There was some reasoning behind the technicals as well because we really haven’t had a very responsible government when it comes to many things. And I outlined them in a blog here and you can click on these and you can sort of see the backing for my comment.
It’s not just a read. It feels that way. So final thing I was incorrect on was the influence of the Fang stocks, Facebook, Apple, Amazon, whatnot on the markets. I felt that because these stocks would do this like Amazon and go sideways. And I was right about that, but I felt that because they are so heavily weighted on the stock market, that the market itself would be kind of flat. And that was most definitely not the case. As we know, the S&P went up new highs because markets rotated in a big way into, luckily the stuff that I was buying. So it turned out to be a good trade for me, but I felt that the index would not be so well off. I’m still happy to hold the stocks that we held because of the value sectors and the oils and the metals outperformed the broad market anyway.
So I was happy with our performance. I just wasn’t calling the broad market correctly at that time. So those are my good and bad calls. One call for this year that I’m making right now is that I think that consumer staples, where you can see a consumer staple, it should be on your radar.
I think consumer staples are looking technically attractive right now. And unlike buying a stock like Tesla with a PE ratio of 200 times, or even, you know, Amazon is still trading around 70 or 80 times forward earnings. I mean, these are expensive stocks. There’s a lot of good value in some of these staple stocks. This is a staple ETF, and you can see it’s on an uptrend. It’s still above the 200 day and it’s approaching that. And I feel that there’s a real argument to be made to start legging in.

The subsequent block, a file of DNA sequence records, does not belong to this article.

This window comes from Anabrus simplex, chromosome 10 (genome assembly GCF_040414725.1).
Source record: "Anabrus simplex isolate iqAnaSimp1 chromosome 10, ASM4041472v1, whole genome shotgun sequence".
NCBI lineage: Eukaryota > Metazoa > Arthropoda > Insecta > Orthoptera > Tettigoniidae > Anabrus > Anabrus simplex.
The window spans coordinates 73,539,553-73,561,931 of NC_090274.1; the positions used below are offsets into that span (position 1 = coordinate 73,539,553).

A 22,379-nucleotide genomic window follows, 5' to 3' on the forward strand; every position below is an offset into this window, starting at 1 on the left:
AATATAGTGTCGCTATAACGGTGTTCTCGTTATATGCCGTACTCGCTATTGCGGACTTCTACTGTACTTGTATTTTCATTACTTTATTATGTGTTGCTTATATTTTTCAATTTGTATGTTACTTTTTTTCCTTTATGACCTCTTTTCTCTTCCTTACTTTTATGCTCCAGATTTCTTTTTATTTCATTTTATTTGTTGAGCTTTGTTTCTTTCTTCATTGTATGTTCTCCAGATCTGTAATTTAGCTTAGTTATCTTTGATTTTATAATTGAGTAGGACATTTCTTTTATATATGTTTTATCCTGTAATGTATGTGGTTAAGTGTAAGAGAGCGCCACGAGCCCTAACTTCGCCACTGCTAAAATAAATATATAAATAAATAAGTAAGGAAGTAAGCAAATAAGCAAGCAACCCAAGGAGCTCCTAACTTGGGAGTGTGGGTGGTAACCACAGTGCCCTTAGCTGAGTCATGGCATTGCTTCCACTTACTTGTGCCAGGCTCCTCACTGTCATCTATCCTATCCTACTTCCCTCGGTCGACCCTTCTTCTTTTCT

Remember we never buy all at once to disable. So we bought one position in staples recently, and we’ll probably end up buying more. This is not a stock recommendation. So please do not take this as advice, but it’s one of the staples that consumer staples that make up that index. It doesn’t have the same pattern as you see on the index. It’s Kraft. They’ve had real problems over the years, but the stock to me is starting to look like it’s building a base, you can see that’s kind of a heavy shoulder. Angular head and shoulders. Look, I think if it can break 36, then it could be technically positive and it could have some upside maybe into this level up here, which probably would be a good trade. It would be probably a 15% upside plus a dividend.
One stock that we did buy, so again, not a recommendation, but we bought Coca-Cola it’s on an uptrend. We bought it on this touch of this trend line here, and we liked the stock. So that’s another. You gotta pick and choose your staples. But if you’re wise and diligent, you can find some real value there. And I think that’s the sector that the market will rotate into. If, and when I think it’s more of a when than if, the technology and overbought stocks such as the solar panel stocks and the EVs stocks start to round over this summer, you could see a rotation, into things like utilities and staples and sectors like that.
If you are interested in portfolio management services that use sector rotation well, that’s what we do. And we’ve proven sideways in bear markets that our strength is in identifying these changes. Anybody can make money in a bull market. Our forte is performing well in a soft market, so we’re very happy to talk to you about your portfolio. If you feel that you would like some help over the coming quite probable uncertain times.